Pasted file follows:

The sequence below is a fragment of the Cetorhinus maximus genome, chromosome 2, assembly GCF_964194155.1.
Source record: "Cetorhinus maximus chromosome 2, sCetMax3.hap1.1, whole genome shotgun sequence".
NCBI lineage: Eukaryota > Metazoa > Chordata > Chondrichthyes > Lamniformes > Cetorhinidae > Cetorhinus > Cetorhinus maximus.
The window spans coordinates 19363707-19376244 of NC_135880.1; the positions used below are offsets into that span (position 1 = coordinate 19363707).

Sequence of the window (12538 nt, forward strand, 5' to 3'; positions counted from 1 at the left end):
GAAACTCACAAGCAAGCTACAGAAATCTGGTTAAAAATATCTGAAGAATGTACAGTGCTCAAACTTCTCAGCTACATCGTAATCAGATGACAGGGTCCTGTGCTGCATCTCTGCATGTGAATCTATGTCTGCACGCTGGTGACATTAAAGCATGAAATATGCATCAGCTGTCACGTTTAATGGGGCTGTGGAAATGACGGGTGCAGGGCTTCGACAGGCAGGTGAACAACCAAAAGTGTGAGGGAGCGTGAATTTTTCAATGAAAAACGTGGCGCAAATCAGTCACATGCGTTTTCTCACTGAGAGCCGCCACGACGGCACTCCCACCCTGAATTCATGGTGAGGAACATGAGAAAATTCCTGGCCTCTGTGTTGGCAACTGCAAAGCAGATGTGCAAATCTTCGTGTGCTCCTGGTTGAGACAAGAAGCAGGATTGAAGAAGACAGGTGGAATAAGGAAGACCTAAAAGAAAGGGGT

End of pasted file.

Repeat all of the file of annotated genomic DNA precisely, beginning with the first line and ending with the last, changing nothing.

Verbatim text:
The sequence below is a fragment of the Cetorhinus maximus genome, chromosome 2, assembly GCF_964194155.1.
Source record: "Cetorhinus maximus chromosome 2, sCetMax3.hap1.1, whole genome shotgun sequence".
NCBI lineage: Eukaryota > Metazoa > Chordata > Chondrichthyes > Lamniformes > Cetorhinidae > Cetorhinus > Cetorhinus maximus.
The window spans coordinates 19363707-19376244 of NC_135880.1; the positions used below are offsets into that span (position 1 = coordinate 19363707).

Sequence of the window (12538 nt, forward strand, 5' to 3'; positions counted from 1 at the left end):
GAAACTCACAAGCAAGCTACAGAAATCTGGTTAAAAATATCTGAAGAATGTACAGTGCTCAAACTTCTCAGCTACATCGTAATCAGATGACAGGGTCCTGTGCTGCATCTCTGCATGTGAATCTATGTCTGCACGCTGGTGACATTAAAGCATGAAATATGCATCAGCTGTCACGTTTAATGGGGCTGTGGAAATGACGGGTGCAGGGCTTCGACAGGCAGGTGAACAACCAAAAGTGTGAGGGAGCGTGAATTTTTCAATGAAAAACGTGGCGCAAATCAGTCACATGCGTTTTCTCACTGAGAGCCGCCACGACGGCACTCCCACCCTGAATTCATGGTGAGGAACATGAGAAAATTCCTGGCCTCTGTGTTGGCAACTGCAAAGCAGATGTGCAAATCTTCGTGTGCTCCTGGTTGAGACAAGAAGCAGGATTGAAGAAGACAGGTGGAATAAGGAAGACCTAAAAGAAAGGGGT